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I have a series of commands that I run in terminal and I am wondering how I can store those commands in a file and of what file type so that on open of that file, in terminal, the commands run?

But the commands require two sources of input that I would manually type in when running the command.

Is there a way on file open, it can ask me for these two inputs and then insert them into the command and then run the command?

the commands inside the file, if needed to help me, are:

$ cd scripts/x
$ python x.py -i input -o output

So on file open I need it to first change the dir to scripts/x, then ask me for the value of input, then the value of output, and then run the second command.

How can I do this?

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2 Answers 2

up vote 2 down vote accepted

First, create this file (x.sh) in your favourite editor:

#!/bin/bash

# the variable $# holds the number of arguments received by the script,
# e.g. when run as "./x.sh one two three" -> $# == 3
# if no input and output file given, throw an error and exit
if (( $# != 2 )); then
        echo "$0: invalid argument count"
        exit 1
fi

# $1, $2, ... hold the actual values of your arguments.
# assigning them to new variables is not needed, but helps
# with further readability
infile="$1"
outfile="$2"

cd scripts/x

# if the input file you specified is not a file/does not exist
# throw an error and exit
if [ ! -f "${infile}" ]; then
        echo "$0: input file '${infile}' does not exist"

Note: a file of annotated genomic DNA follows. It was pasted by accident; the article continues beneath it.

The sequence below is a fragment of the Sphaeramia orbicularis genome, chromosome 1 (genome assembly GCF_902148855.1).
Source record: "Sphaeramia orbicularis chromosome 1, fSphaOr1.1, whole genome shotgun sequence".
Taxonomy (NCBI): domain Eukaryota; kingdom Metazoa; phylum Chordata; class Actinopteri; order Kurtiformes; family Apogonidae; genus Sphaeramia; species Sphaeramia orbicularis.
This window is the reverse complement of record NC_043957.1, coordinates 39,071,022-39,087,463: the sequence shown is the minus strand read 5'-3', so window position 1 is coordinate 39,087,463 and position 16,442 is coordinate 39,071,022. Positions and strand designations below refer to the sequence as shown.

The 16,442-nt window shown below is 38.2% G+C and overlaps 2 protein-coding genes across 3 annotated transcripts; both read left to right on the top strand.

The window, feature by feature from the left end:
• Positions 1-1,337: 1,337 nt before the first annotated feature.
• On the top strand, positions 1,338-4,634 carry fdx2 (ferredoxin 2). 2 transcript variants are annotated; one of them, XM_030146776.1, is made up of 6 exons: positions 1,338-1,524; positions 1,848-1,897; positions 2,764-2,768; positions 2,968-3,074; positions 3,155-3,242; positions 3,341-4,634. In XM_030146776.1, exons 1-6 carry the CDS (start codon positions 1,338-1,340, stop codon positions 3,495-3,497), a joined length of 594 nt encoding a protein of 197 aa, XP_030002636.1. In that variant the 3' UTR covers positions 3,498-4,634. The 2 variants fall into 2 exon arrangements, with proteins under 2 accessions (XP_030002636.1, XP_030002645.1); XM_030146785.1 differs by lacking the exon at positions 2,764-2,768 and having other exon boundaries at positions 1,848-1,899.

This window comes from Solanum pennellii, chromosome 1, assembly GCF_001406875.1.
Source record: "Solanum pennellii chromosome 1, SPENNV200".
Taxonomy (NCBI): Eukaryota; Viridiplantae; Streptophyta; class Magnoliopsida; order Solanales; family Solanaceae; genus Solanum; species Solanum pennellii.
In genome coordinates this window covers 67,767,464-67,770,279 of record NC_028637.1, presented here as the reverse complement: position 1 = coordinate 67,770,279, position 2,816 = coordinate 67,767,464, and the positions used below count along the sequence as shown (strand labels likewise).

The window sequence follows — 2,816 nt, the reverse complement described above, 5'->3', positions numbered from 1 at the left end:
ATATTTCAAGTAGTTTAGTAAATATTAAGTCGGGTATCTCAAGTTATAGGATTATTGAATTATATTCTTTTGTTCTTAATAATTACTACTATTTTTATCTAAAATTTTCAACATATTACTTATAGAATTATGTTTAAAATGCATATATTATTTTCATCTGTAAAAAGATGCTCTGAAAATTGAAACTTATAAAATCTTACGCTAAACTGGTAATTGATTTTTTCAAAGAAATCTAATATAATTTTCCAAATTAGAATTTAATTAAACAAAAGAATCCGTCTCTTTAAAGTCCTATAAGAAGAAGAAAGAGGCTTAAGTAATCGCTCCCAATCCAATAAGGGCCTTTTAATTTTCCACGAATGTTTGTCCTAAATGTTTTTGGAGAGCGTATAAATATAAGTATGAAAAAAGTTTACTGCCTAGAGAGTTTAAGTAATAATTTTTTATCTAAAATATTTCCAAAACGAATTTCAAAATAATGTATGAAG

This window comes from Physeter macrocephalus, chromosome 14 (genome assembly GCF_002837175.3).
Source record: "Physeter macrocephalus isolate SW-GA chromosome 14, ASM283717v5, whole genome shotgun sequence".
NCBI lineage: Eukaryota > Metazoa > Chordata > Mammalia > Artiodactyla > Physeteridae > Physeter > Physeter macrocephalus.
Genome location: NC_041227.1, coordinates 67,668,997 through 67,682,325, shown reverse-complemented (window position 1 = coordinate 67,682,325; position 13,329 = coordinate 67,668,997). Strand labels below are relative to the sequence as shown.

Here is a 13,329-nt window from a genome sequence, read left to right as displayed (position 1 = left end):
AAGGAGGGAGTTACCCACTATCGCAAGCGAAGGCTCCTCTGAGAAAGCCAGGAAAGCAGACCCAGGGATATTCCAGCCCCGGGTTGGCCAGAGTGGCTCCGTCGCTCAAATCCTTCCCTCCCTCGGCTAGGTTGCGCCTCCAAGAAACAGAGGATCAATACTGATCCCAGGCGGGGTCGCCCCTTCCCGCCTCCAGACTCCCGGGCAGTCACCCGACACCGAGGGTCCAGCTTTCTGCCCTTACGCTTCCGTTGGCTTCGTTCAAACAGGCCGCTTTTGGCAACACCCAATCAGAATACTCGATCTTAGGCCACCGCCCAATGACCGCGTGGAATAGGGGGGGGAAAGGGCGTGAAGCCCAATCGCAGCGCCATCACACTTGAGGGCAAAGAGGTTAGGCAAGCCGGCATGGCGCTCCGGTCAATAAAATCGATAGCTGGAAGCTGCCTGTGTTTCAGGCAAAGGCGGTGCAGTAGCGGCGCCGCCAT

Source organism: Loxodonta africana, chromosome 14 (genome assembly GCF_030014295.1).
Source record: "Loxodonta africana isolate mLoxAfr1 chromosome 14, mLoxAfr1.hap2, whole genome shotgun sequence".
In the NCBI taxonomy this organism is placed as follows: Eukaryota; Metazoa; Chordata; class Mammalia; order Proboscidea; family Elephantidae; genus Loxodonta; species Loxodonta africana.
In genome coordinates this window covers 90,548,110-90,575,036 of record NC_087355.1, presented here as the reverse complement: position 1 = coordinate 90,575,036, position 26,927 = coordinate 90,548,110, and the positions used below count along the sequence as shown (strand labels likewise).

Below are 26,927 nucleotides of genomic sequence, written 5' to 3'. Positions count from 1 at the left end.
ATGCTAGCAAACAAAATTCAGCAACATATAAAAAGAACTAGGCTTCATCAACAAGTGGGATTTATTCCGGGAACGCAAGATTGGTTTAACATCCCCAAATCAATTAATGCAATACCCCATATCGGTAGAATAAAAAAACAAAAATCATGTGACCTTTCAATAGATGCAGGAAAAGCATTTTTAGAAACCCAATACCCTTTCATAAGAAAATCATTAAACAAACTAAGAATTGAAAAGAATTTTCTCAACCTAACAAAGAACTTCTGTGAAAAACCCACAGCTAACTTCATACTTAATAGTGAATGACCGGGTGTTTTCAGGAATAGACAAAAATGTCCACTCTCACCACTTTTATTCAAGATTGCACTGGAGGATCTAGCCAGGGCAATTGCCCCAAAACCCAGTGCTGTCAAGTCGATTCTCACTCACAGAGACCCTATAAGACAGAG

exit 1
fi

python x.py -i "${infile}" -o "${outfile}"

Then, you need to make it executable (type man chmod for further info):

$ chmod +x ./x.sh

Now you can run this script from the same folder with ./x.sh, e.g.

$ ./x.sh one
x.sh: invalid argument count

$ ./x.sh one two
x.sh: input file 'one' does not exist

$ ./x.sh x.sh foo
# this is not really printed, just given here to demonstrate 
# that it would actually run the command now
cd scripts/x
python x.py -i x.sh -o foo

Note that if your output file name is somehow based on the input file name, you could avoid having to specify it on the command line, for example:

$ infile="myfile.oldextension"
$ outfile="${infile%.*}_converted.newextension"
$ printf "infile:  %s\noutfile: %s\n" "${infile}" "${outfile}"
infile:  myfile.oldextension
outfile: myfile_converted.newextension

As you can see, there is room for improvement here. For example, we don't check if the scripts/x directory actually exists. And if you really want the script to ask you for the filenames and don't want to specify them on the command line at all, see man read.

If you want to learn more about shell scripting, you might want to read the BashGuide and the Bash Guide for Beginners in which case you should also check the BashPitfalls.

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Thank you very much for this and for explaining it. It was quite helpful! –  Irfan Mir Apr 21 '13 at 8:19
    
one problem, when I double click X.sh to open it, terminal opens and closes (it is a quick flash). I assume it is because I gave it no input and it is quickly printing the error and closing. How can I get terminal to open ask for the input when the .sh file is double clicked and opened in terminal. –  Irfan Mir Apr 21 '13 at 8:46
    
As mentioned, you can use read to...read...the filenames from standard input (your keyboard). So, instead of doing infile="$1" you could use read infile, for example. You would do the same for outfile and ignore the check for the argument count on the top. –  Adrian Frühwirth Apr 23 '13 at 16:51
    
Thank you for explaining again. I appreciate it. –  Irfan Mir Apr 26 '13 at 0:07
usage ()
{
  echo usage: $0 INPUT OUTPUT
  exit
}

[[ $2 ]] || usage
cd scripts/x
python x.py -i "$1" -o "$2"
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